For this political “re–composition” to become possible, however, we need to see the continuity of our struggle through the difference of our places in the international division of labor, and to articulate our demands and strategies in accordance to these differences and the need to overcome them. Assuming that a re–composition of the workforce is already occurring because work is becoming homogenized— through a process that some have defined as the “becoming common of labor”— will not do. We cannot cast the “cognitive” net so widely that almost every kind of work becomes “cognitive” labor, short of making arbitrary social equations and obfuscating our understanding of what is new about “cognitive labor” in the present phase of capitalism.
It is an arbitrary move (for instance) to assimilate, under the “cognitive” label, the work of a domestic worker — whether an immigrant or not, whether s/he is a wife/mother/sister or a paid laborer— to that of a computer programmer or computer artist and, on top of it, suggest that the cognitive aspect of domestic work is something new, owing to the dominance of a new type of capitalism.
Certainly domestic work, like every form of reproductive work, does have a strong cognitive component. To know how to adjust the pillows under the body of a sick person so that the skin does not blister and the bones do not hurt is a science and an art that require much attention, knowledge and experimentation. The same is true of the care for a child, and of most other aspects of “housework” whoever may be doing this work. But it is precisely when we look at the vast universe of practices that constitute reproductive work, especially when performed in the home, that we see the limits of the application of the type of computer–based, technological know–how on which “cognitive capitalism relies.” We see that the knowledge necessary for reproductive work can certainly benefit from the use of the internet (assuming there is time and money for it), but it is one type of knowledge that human beings, mostly women, have developed over a long period of time, in conformity with but also against the requirements of the capitalist organization of work.
We should add that nothing is gained by admitting housework into the new realm of cognitive labor, by redefining is as “affective labor” or, as some have done, “immaterial labor,” or again “care work.” For a start, we should avoid formulas that imply a body/mind, reason/emotion separation in any type of work and its products.
Moreover, does replacing the notion of “reproductive work,” as used by the feminist movement, with that of “affective labor” truly serve to assimilate, under the “cognitive” label, the work of a domestic worker (whether immigrant or not, whether a wife/sister/mother or paid laborer) or the work of a sex worker to that of a computer programmer or computer artist? What is really “common” in their labor, taking into account all the complex of social relations sustaining their different forms of work? What is common, for instance, between a male computer programmer or artist or teacher and a female domestic worker who, in addition to having a paid job, must also spend many hours doing unpaid labor taking care of her family members (immigrant women too have often family members to care for also in the countries where they migrate, or must send part of their salary home to pay for those caring for their family members)?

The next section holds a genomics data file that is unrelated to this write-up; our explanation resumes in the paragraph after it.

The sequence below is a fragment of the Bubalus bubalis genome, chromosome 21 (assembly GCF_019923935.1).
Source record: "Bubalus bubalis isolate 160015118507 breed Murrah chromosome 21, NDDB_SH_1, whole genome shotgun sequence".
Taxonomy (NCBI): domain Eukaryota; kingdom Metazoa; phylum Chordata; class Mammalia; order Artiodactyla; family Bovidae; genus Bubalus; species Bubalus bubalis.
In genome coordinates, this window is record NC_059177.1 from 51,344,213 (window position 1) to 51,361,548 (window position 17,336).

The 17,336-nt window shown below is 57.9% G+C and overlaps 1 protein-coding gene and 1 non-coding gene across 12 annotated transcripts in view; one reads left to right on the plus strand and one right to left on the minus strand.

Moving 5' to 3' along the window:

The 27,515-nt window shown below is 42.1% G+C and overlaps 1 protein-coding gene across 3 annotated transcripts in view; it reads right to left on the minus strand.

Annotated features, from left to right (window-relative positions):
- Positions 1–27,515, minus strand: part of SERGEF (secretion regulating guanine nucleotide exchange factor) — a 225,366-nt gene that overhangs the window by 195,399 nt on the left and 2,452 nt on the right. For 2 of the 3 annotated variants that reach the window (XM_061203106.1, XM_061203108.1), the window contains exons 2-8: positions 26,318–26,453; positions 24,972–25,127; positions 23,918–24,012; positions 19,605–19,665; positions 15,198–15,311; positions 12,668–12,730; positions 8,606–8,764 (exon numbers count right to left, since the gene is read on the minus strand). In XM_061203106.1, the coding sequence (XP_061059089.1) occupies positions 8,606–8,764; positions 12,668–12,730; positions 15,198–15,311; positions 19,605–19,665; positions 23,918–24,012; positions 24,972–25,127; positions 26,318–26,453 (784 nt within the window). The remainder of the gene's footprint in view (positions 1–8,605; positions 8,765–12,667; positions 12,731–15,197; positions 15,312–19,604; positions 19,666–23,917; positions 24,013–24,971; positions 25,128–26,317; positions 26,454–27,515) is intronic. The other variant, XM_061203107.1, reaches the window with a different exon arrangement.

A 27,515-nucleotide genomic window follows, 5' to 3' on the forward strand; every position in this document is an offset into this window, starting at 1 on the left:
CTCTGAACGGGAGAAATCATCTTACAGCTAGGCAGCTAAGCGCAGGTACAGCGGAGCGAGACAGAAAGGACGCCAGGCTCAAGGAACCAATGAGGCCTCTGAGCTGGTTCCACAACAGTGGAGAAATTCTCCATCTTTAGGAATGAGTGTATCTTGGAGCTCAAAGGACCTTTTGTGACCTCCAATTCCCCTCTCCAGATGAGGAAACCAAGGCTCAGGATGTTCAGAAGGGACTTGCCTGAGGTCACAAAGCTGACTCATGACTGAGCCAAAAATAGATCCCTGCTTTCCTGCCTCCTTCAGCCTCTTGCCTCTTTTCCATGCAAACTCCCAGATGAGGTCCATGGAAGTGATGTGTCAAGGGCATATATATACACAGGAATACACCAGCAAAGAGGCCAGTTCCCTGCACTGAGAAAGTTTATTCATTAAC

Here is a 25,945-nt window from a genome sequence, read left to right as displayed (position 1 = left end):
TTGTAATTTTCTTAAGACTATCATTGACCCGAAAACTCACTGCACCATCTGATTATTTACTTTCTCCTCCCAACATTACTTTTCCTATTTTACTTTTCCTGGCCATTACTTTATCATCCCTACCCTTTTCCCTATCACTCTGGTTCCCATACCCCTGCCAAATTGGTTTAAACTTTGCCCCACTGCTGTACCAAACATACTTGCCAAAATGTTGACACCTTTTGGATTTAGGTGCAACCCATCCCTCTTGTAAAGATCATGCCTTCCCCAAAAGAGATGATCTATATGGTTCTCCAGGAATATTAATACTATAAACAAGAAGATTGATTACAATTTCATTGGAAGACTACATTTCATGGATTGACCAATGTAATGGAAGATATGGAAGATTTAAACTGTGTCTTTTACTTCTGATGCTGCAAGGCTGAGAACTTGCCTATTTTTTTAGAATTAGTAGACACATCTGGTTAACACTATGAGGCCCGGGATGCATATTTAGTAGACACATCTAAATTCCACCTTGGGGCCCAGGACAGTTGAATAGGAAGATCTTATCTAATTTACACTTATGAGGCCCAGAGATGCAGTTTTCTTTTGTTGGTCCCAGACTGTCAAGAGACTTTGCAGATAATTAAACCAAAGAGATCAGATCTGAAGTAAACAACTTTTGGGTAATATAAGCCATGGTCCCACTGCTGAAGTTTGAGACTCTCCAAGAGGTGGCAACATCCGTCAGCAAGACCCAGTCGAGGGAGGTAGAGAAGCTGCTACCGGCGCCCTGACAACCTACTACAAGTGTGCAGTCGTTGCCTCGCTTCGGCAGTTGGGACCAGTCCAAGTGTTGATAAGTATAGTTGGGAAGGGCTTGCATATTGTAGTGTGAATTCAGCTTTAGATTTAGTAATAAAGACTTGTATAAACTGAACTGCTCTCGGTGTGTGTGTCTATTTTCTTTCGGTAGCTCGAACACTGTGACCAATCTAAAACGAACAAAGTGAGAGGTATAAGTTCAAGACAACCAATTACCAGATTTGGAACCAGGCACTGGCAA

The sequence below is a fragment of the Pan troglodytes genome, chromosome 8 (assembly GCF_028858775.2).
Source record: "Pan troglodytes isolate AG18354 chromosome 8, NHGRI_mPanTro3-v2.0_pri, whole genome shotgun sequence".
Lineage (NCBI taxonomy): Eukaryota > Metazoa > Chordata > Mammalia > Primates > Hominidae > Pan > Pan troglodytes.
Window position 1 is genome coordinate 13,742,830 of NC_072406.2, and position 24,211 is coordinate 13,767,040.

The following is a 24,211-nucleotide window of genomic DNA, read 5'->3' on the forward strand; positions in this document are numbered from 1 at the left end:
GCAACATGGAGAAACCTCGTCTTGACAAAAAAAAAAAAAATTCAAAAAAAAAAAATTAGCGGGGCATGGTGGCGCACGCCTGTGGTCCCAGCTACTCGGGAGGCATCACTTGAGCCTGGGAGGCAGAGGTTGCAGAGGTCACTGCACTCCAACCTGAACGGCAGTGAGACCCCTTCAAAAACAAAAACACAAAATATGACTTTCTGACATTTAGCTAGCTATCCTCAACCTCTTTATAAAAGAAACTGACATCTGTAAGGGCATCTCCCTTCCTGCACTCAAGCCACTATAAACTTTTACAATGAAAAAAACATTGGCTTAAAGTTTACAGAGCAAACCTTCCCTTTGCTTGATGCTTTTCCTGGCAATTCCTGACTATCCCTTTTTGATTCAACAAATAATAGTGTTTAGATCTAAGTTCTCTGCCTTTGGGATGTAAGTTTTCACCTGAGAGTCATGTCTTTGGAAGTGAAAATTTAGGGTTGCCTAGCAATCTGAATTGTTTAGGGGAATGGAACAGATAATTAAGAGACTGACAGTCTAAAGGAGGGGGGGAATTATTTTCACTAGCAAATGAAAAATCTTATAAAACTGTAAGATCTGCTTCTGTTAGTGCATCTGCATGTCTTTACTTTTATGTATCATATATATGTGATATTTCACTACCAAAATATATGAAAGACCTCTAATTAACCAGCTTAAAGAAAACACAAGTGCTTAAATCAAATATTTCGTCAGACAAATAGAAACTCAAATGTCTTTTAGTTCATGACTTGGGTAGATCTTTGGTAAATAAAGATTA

Most crucial of all, if the labor involved in the reproduction of human beings—still an immense part of the labor expended in capitalist society— is “cognitive,” in the sense that it produces not things but “states of being,” then, what is new about “cognitive labor”? And, equally important, what is gained by assimilating all forms of work —even as a tendency— under one label, except that some kinds of work and the political problematic they generate again disappear?
Isn’t it the case that by stating that domestic work is “cognitive work” we fail, once again, to address the question of the devaluation of this work in capitalist society, its largely unpaid status, the gender hierarchies that are built upon it, and through the wage relation ? Shouldn’t we ask, instead, what kind of organizing can be done —so that domestic workers and computer programmers can come together— rather than assuming that we all becoming assimilated in the mare magnum of “cognitive labor”?
Taking reproductive work as a standard also serves to question the prevailing assumption that the cognitivization of work, in the sense of its computerization/reorganization through the internet— has an emancipatory effect.
A voluminous feminist literature has challenged the idea that the industrialization of many aspects of housework has reduced housework time for women. In fact, many studies have shown that industrialization has increased the range of what is considered as socially necessary housework. The same is true with the infiltration of science and technology in domestic work, including childcare and sex work. For example, the spread of personal computers, for those houseworkers who can afford them and have time to use them, can help relieve the isolation and monotony of housework through chat rooms and social networks. But the creation of virtual communities does not alleviate the increasing problem of loneliness, nor helps the struggle against the destruction of community bonds and the proliferation of gated worlds.
In conclusion, notions like “cognitive labor” and “cognitive capitalism” should be used with the understanding that they represent a part, though a leading one, of capitalist development and that different forms of knowledge and cognitive work exist that cannot be flattened under one label. Short of that, the very utility of such concepts in identifying what is new in capitalist accumulation and the struggle against it is lost. What is also lost is the fact that, far from communalizing labor, every new turn in capitalist development tends to deepen the divisions in the world proletariat, and that as long as these divisions exist they can be used to reorganize capital on a different basis and destroy the terrain on which movements have grown.